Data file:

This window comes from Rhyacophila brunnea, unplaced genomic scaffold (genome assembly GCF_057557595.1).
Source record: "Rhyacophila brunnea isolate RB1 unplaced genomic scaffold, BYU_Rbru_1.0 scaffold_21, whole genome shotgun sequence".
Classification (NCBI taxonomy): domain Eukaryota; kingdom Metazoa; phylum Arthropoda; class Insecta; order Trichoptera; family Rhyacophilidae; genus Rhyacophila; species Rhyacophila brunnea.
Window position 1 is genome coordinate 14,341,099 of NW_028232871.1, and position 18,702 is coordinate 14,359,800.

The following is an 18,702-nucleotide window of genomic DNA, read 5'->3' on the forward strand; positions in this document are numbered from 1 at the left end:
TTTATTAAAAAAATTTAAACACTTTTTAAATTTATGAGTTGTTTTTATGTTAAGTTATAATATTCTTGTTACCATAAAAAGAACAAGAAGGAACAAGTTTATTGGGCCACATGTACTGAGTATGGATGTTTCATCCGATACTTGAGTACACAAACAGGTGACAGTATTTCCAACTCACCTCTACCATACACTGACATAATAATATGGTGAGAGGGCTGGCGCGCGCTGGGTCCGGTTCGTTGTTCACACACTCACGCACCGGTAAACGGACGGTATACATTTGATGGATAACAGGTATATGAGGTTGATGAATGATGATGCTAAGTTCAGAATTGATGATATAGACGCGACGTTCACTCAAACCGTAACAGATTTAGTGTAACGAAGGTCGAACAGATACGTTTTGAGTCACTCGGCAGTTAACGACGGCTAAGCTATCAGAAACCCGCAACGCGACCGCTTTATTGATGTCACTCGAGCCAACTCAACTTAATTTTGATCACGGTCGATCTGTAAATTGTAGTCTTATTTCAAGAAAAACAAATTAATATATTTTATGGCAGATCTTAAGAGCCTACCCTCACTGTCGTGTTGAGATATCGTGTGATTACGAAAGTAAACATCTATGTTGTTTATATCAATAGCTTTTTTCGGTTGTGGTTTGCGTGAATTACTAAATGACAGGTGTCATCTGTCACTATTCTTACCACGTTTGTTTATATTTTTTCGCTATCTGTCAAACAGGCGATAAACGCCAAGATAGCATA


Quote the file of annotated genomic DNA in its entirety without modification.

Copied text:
This window comes from Rhyacophila brunnea, unplaced genomic scaffold (genome assembly GCF_057557595.1).
Source record: "Rhyacophila brunnea isolate RB1 unplaced genomic scaffold, BYU_Rbru_1.0 scaffold_21, whole genome shotgun sequence".
Classification (NCBI taxonomy): domain Eukaryota; kingdom Metazoa; phylum Arthropoda; class Insecta; order Trichoptera; family Rhyacophilidae; genus Rhyacophila; species Rhyacophila brunnea.
Window position 1 is genome coordinate 14,341,099 of NW_028232871.1, and position 18,702 is coordinate 14,359,800.

The following is an 18,702-nucleotide window of genomic DNA, read 5'->3' on the forward strand; positions in this document are numbered from 1 at the left end:
TTTATTAAAAAAATTTAAACACTTTTTAAATTTATGAGTTGTTTTTATGTTAAGTTATAATATTCTTGTTACCATAAAAAGAACAAGAAGGAACAAGTTTATTGGGCCACATGTACTGAGTATGGATGTTTCATCCGATACTTGAGTACACAAACAGGTGACAGTATTTCCAACTCACCTCTACCATACACTGACATAATAATATGGTGAGAGGGCTGGCGCGCGCTGGGTCCGGTTCGTTGTTCACACACTCACGCACCGGTAAACGGACGGTATACATTTGATGGATAACAGGTATATGAGGTTGATGAATGATGATGCTAAGTTCAGAATTGATGATATAGACGCGACGTTCACTCAAACCGTAACAGATTTAGTGTAACGAAGGTCGAACAGATACGTTTTGAGTCACTCGGCAGTTAACGACGGCTAAGCTATCAGAAACCCGCAACGCGACCGCTTTATTGATGTCACTCGAGCCAACTCAACTTAATTTTGATCACGGTCGATCTGTAAATTGTAGTCTTATTTCAAGAAAAACAAATTAATATATTTTATGGCAGATCTTAAGAGCCTACCCTCACTGTCGTGTTGAGATATCGTGTGATTACGAAAGTAAACATCTATGTTGTTTATATCAATAGCTTTTTTCGGTTGTGGTTTGCGTGAATTACTAAATGACAGGTGTCATCTGTCACTATTCTTACCACGTTTGTTTATATTTTTTCGCTATCTGTCAAACAGGCGATAAACGCCAAGATAGCATA